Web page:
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From: fmhess_at_[hidden]
Date: 2007-06-08 13:31:58

Author: fmhess
Date: 2007-06-08 13:31:57 EDT (Fri, 08 Jun 2007)
New Revision: 4498

Updated thread_safe_signals FAQ wrt using with Qt.

Text files modified:
   sandbox/libs/thread_safe_signals/doc/faq.xml | 60 ++++++++-------------------------------
   1 files changed, 13 insertions(+), 47 deletions(-)

Modified: sandbox/libs/thread_safe_signals/doc/faq.xml
--- sandbox/libs/thread_safe_signals/doc/faq.xml (original)
+++ sandbox/libs/thread_safe_signals/doc/faq.xml 2007-06-08 13:31:57 EDT (Fri, 08 Jun 2007)
@@ -24,8 +24,10 @@
         <para>Yes, if the ThreadingModel template parameter of the signal is set to
- boost::signals::multi_threaded. If you use thread-safe signals
- in your code, you will also have to link to libboost_thread.</para>
+ <code>boost::signals::multi_threaded</code>, or if it is set to
+ <code>boost::signals::auto_threaded</code> and boost has detected thread support
+ in the compiler's current translation mode. If you use <code>boost::signals::multi_threaded</code>,
+ you will also have to link to libboost_thread.</para>
@@ -35,10 +37,16 @@
         <para>When building with Qt, the Moc keywords
         <code>signals</code> and <code>slots</code> are defined using
- preprocessor macros, causing programs using Boost.Signals and
- Qt together to fail to compile.</para>
+ preprocessor macros, causing a conflict with the <code>boost::signals</code>
+ namespace. For thread_safe_signals, <code>boost::signals</code> is actually
+ just an alias to <code>boost::signalslib</code>. So by always using the
+ namespace <code>boost::signalslib</code> instead of
+ <code>boost::signals</code> in your
+ code, you can avoid any conflict with the Qt <code>signals</code> macro.
+ </para>
- <para><emphasis>For Qt 4.1 and later</emphasis>, This behavior
+ <para>Alternatively, for <emphasis>Qt 4.1 and later</emphasis>
+ the <code>signals</code> and <code>slots</code> macros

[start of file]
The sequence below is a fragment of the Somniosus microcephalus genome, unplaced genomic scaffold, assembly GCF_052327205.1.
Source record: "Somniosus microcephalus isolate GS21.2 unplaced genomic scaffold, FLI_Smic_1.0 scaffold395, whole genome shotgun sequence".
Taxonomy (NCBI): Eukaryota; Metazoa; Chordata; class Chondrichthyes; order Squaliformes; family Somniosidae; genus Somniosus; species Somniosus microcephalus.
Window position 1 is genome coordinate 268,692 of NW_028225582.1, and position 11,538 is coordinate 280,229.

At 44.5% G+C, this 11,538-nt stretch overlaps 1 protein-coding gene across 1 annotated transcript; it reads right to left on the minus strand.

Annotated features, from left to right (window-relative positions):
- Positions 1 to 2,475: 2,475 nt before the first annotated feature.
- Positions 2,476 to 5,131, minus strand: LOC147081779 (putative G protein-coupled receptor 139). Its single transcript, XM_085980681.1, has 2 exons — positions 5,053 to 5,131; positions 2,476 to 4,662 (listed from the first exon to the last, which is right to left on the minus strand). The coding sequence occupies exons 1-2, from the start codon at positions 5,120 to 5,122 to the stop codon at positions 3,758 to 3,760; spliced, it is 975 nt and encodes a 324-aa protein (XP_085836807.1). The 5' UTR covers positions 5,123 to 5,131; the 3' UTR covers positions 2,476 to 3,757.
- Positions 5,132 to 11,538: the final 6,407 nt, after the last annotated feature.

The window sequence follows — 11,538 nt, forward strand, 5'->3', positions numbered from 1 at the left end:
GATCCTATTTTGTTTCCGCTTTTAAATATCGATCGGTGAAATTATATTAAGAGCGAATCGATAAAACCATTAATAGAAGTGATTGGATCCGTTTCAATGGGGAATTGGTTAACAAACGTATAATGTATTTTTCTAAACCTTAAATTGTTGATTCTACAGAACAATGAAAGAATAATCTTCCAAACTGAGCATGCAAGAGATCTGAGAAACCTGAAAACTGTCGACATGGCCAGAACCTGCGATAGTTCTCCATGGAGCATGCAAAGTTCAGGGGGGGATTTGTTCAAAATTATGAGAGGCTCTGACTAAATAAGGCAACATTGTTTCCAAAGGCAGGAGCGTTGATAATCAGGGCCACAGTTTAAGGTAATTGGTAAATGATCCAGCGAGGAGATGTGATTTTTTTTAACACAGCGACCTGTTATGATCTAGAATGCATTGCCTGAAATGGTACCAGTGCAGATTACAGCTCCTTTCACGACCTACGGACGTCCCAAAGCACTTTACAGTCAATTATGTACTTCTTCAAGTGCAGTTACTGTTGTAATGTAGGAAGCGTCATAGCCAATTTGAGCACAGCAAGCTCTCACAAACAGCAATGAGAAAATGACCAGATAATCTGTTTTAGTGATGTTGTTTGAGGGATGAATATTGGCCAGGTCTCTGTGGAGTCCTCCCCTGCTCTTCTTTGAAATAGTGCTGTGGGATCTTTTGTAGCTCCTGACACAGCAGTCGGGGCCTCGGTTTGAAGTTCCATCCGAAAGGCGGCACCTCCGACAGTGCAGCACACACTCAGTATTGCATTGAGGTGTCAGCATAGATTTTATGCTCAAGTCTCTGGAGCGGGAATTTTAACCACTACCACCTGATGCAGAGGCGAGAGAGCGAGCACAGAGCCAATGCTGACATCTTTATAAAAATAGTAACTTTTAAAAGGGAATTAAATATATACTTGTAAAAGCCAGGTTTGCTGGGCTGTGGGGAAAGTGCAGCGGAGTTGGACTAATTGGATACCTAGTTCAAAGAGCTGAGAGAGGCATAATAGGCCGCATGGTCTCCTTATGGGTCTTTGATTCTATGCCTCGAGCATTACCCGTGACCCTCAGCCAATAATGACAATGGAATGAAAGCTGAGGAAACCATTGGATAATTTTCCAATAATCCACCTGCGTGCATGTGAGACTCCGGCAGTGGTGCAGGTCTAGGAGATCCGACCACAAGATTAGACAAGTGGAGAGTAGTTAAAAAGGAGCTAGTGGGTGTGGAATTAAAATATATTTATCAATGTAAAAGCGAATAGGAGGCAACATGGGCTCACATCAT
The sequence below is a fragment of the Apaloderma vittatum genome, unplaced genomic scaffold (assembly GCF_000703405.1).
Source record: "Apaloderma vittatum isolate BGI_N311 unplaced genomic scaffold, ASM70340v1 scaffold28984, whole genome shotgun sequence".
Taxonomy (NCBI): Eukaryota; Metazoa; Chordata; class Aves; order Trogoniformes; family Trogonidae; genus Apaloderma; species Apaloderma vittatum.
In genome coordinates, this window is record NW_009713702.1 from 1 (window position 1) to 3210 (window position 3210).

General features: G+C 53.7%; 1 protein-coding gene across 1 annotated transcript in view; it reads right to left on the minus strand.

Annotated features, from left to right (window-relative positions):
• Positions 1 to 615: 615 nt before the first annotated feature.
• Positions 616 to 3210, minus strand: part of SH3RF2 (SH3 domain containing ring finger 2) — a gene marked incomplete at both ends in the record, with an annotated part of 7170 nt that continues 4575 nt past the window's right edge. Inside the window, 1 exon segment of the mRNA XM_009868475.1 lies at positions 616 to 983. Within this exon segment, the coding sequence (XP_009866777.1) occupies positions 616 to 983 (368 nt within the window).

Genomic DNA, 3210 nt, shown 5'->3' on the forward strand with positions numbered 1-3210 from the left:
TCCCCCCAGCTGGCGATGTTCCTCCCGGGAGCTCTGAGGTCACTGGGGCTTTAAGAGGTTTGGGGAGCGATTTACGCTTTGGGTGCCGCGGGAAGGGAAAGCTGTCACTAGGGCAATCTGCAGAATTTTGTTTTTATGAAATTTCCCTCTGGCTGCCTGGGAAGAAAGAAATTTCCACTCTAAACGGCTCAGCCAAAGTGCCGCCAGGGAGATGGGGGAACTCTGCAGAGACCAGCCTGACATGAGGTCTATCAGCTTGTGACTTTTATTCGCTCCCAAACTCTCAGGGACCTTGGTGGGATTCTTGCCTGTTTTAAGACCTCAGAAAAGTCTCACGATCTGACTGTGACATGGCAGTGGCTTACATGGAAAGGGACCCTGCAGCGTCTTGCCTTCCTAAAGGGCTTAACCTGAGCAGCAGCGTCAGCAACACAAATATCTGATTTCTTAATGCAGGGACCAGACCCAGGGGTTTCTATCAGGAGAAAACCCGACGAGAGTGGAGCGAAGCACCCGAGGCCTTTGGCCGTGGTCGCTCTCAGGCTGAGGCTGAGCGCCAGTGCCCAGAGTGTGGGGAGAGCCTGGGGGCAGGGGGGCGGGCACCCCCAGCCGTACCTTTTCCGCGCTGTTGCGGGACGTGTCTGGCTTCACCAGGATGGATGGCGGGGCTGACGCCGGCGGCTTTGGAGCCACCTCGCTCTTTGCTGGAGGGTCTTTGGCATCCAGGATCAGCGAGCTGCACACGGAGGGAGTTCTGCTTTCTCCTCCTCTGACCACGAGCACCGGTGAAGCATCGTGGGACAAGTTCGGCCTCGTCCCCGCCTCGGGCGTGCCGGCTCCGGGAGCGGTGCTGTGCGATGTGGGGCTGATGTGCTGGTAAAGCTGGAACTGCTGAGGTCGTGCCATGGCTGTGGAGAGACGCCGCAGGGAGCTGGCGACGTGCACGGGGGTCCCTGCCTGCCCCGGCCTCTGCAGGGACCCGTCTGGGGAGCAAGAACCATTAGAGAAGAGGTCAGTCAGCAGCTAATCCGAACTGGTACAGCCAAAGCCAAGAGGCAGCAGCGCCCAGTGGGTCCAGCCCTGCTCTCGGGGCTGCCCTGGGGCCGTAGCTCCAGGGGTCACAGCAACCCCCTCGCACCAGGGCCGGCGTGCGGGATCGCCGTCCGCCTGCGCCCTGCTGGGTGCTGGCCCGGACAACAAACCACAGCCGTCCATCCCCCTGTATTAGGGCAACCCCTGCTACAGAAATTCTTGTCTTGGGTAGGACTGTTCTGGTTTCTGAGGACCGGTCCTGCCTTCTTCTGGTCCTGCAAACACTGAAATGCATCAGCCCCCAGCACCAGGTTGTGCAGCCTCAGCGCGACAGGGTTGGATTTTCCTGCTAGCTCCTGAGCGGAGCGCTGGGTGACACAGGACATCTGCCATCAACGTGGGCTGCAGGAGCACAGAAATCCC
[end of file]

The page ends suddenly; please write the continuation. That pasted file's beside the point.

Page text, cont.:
can be turned off in Qt on a per-project or per-file basis
         with the <code>no_keywords</code> option. This works with
         out-of-the-box builds of Boost and Qt. You do not need to
@@ -62,48 +70,6 @@
         complete examples and a survey of the strengths of the two
- <para><emphasis>Older versions of Qt</emphasis> did not
- provide a reliable mechanism for avoiding these unfriendly,
- all lower-case `keyword'-like macros. Although this is a
- problem with Qt and not Boost.Signals, a user can use the two
- systems together with a little extra effort. There are two
- ways to do this:</para>
- <para>The first way involves defining
- the <code>BOOST_SIGNALS_NAMESPACE</code>
- macro to some other identifier (e.g., <code>signalslib</code>)
- when building and using the Boost.Signals library. Then the
- namespace of the Boost.Signals library will be
- <code>boost::BOOST_SIGNALS_NAMESPACE</code> instead of
- <code>boost::signals</code>. To retain the original namespace
- name in translation units that do not interact with Qt, you
- can use a namespace alias:</para>
- <programlisting>
- namespace boost {
- namespace signals = BOOST_SIGNALS_NAMESPACE;
- }
- <para>The second way, provided by Frank Hess, involves
- creating a header <code>signalslib.hpp</code> that contains
- the following code:</para>
- <programlisting>#ifdef signals
-#error "signalslib.hpp must be included before any qt header"
-#include &lt;boost/signal.hpp&gt;
-namespace boost
- namespace signalslib = signals;
- <para>This header must be included before any Qt headers. Once
- it has been included, you can refer to the Signals library via
- the namespace <code>boost::signalslib</code>. This option is
- preferable to the first option because it can be used without
- recompiling the Signals library binary. </para>

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